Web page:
Opening Reception: Saturday, June 20 from 6pm to 11pm
The Fridge presents Hipster Fascism, a multidisciplinary art and performance exhibition curated by DC-based artist and activist Graham Boyle.
- Eames Armstrong
- Gregg Deal
- Ryan Florig
- Falon Shackleford
- Ashley Shey
- Ra Nubi
- Shirin Towfiq
Boyle’s exhibition examines widening social, economic, and environmental cracks in American society due to its incorporation of concepts and policies intrinsic to the political ideology of Fascism. This environment is reinforced by hipster lifestyle choices such as a consumption-driven form of personal identity, relocation to urban centers and associated commercial development and subsequent displacement, believing we live in a “Post-Racial America,” and the appropriation of authentic cultures through speech, dress, behavior and purchasing preferences.
The exhibition is driven by a manifesto, rooted in human rights concerns such as community displacement, economic disparity, discrimination, police militarization and mass incarceration and government corruption. The artists also strive to create alternatives to fascism through the subversion of its dominant symbols.
The exhibition is at once self-conscious, expansive and revelatory. The DC, MD and NYC-based, internationally recognized artists selected to participate present works that are striking, thought provoking and sometimes tongue-in-cheek while avoiding the nihilistic pitfalls of Hipster Irony. The space will be transformed through paintings on canvas and on the gallery walls, prints on metal, multiple video installations, sculptural fashion objects, participatory games and more.
Media used is a symbolic reflection of these themes. Collaborative works contributed by Ryan Florig and ADAPT include a businessman’s suit composed of construction site banners proclaiming the coming of luxury condos that will be placed on exhibit as well as used to create a series of videos exploring the formation of identity and the influence of capitalism in urban development. Internationally renowned artist GAIA will present works deconstructing the relationships between nation states and their imported labor forces that are scapegoated through Xenophobia when they migrate to their new homelands, a contemporary reflection of the same manipulative forces of historic Fascism. Shirin Towfiq’s work focuses on women’s Reproductive rights and the unnecessary intervention of patriarchal forces.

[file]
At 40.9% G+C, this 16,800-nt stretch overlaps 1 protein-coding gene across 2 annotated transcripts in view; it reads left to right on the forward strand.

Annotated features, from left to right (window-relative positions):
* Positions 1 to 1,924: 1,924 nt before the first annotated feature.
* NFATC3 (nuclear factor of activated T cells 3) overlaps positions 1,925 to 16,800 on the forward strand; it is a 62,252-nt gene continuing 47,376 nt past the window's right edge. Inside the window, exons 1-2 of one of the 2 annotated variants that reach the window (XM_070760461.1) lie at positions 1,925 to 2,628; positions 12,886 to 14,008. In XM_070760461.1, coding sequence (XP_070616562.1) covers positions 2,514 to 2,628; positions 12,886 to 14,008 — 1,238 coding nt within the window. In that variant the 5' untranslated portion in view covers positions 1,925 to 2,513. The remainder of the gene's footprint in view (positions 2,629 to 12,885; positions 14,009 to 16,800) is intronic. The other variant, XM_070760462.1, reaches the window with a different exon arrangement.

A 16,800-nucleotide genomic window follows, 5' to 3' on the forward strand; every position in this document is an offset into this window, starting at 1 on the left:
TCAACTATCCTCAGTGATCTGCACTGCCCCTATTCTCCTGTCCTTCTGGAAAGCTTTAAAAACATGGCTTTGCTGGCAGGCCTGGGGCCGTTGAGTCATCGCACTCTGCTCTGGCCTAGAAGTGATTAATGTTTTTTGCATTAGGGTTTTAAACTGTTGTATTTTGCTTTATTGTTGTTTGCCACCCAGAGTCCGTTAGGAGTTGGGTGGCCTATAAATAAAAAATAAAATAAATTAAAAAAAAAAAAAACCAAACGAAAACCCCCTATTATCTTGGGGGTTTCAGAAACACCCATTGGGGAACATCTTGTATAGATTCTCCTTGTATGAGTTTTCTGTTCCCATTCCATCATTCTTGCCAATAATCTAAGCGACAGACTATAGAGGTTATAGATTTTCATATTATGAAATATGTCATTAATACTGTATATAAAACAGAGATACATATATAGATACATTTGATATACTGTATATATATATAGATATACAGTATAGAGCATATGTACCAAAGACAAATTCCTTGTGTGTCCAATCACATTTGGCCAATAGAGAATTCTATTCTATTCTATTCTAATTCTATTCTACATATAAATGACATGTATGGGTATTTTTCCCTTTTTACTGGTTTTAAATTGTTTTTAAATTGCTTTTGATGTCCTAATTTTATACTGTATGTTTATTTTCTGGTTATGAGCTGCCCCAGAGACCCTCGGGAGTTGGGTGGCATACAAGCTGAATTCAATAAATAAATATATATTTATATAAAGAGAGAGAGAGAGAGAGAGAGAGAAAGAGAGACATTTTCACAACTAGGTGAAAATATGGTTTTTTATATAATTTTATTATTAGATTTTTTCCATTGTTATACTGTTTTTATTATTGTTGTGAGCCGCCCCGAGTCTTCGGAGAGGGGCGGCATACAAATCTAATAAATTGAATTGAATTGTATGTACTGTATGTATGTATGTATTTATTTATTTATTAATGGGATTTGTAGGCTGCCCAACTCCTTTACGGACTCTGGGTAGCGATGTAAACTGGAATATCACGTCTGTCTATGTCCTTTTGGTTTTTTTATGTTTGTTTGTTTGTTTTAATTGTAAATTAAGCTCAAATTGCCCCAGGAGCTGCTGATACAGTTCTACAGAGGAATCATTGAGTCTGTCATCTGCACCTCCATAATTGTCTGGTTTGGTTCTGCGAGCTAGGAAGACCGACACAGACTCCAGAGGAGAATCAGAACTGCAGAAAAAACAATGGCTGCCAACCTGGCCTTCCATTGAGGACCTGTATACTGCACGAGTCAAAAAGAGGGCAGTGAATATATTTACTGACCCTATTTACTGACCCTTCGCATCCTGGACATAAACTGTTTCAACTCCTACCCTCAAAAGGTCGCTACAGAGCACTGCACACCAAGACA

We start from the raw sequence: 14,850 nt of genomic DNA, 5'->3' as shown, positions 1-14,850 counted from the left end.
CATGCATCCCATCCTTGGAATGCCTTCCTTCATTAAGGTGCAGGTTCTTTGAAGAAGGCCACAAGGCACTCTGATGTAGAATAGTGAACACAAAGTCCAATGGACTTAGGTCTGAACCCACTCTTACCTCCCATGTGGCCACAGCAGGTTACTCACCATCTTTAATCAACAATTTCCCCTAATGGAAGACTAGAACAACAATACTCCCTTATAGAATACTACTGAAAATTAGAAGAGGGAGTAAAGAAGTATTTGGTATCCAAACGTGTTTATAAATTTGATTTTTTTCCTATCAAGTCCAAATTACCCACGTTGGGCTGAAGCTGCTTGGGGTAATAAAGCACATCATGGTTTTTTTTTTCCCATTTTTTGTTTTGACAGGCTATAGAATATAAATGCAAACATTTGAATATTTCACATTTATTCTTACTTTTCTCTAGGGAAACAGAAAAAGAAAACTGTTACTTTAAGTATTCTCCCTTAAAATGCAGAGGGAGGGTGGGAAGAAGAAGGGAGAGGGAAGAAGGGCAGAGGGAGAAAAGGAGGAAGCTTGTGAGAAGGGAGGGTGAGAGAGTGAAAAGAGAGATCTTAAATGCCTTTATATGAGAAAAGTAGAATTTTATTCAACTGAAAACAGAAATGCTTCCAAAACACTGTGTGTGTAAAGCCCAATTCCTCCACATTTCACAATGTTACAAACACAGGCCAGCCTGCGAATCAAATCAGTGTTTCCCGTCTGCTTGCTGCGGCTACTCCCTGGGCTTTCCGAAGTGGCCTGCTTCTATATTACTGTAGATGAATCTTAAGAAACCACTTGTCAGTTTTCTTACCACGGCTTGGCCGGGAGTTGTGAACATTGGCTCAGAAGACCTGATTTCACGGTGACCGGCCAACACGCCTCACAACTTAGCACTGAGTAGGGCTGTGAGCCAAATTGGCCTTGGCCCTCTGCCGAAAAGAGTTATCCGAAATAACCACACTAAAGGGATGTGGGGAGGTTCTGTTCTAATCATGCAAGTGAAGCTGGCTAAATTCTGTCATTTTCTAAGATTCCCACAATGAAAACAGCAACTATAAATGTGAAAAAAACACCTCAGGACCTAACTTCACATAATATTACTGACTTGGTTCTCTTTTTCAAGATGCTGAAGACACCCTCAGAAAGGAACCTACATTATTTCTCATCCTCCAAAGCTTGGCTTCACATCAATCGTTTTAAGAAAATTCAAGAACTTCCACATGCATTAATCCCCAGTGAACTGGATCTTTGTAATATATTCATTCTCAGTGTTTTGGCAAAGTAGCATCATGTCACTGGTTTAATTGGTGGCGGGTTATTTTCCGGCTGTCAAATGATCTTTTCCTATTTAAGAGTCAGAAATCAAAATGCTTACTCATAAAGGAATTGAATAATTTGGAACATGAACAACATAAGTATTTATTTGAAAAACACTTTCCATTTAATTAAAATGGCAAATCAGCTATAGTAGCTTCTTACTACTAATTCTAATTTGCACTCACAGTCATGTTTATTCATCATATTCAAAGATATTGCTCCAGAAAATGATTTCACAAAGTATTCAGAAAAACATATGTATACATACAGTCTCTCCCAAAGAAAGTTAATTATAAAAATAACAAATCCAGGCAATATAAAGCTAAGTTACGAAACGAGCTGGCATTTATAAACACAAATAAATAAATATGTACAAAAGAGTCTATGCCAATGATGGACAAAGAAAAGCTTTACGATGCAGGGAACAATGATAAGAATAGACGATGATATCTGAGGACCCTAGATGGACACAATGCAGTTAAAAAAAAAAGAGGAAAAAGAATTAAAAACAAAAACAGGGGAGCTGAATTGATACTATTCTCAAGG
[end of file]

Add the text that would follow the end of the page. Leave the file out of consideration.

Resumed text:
Boyle says, “We are living in a consumer driven empire that is constantly in forward motion. It looks as if we’re progressing toward economic and environmental collapse, and the spiritual alienation of this ‘progress’ and short term instant-gratification of social media makes us numb to the pain and suffering of others. Irony is the tool by which the hipster suppresses feeling and individuality. Irony is the ideology by which the hipster ignores community and harms our ability to heal and rebuild. Only when we build a cultural sensibility that recognizes that not only are we integral to the world, but that the world is also integral to us, will we be able to create a sustainable future.”
About the Curator
Hipster Fascism is Graham Boyle’s second show at The Fridge. In October 2010, The Fridge presented Boyle’s solo show Thrive, Despite.
Graham Boyle is an artist and activist from Washington D.C who combines photojournalism, propaganda, and mixed printmaking media into street art. Working locally as an arts organizer and curator, his work aims to expand solidarity politics and to strengthen the bonds of collaboration in the artistic community around pressing issues. A graduate of Shepherd University, Graham has worked most recently as the Gallery Director of International Arts & Artists’ Hillyer Art Space in Washington DC, and as Outreach Associate for Pyramid Atlantic Art Center.
Now a freelance arts organizer contracting for a variety of social-change organizations, his latest curatorial projects include Rainbow Warriors: The Art of Resistance, a multi-media exhibition featuring many of today’s premiere social and environmental change artists, which took place on Greenpeace International’s flagship, the Rainbow Warrior 3 while at port in San Francisco Bay; and Incarcerated Masses: Artists Call for an End to Mass Incarceration, Deportations, and Detentions, an exhibit of contemporary printmakers and street-artists demanding reforms to immediately improve incarcerated people’s lives in.
Graham currently volunteers as Designer in Residence for Collective Action for Safe-Spaces, a grassroots organization working to combat anti-street harassment and gender-based sexual assault in Washington, DC. He has worked with CASS to facilitate public arts workshops with women seeking an outlet to express their resistance, as well as to create programming to challenge the prevailing culture of street-harassment in our society.
He maintains a studio and printshop at 2B Studios in NE DC.
About The Fridge
The Fridge is an art gallery, performance space, music venue and classroom located on Barracks Row in the historic Eastern Market neighborhood of Washington, DC. The space opened in 2009. The Fridge is dedicated to making the arts accessible to everyone by fostering community dialogue as well as serving as a creative lab for expression through art.
The Fridge is located on in the rear alley behind 8th Street SE, Barracks Row, between E and G Streets SE. For more information visit www.thefridgedc.com.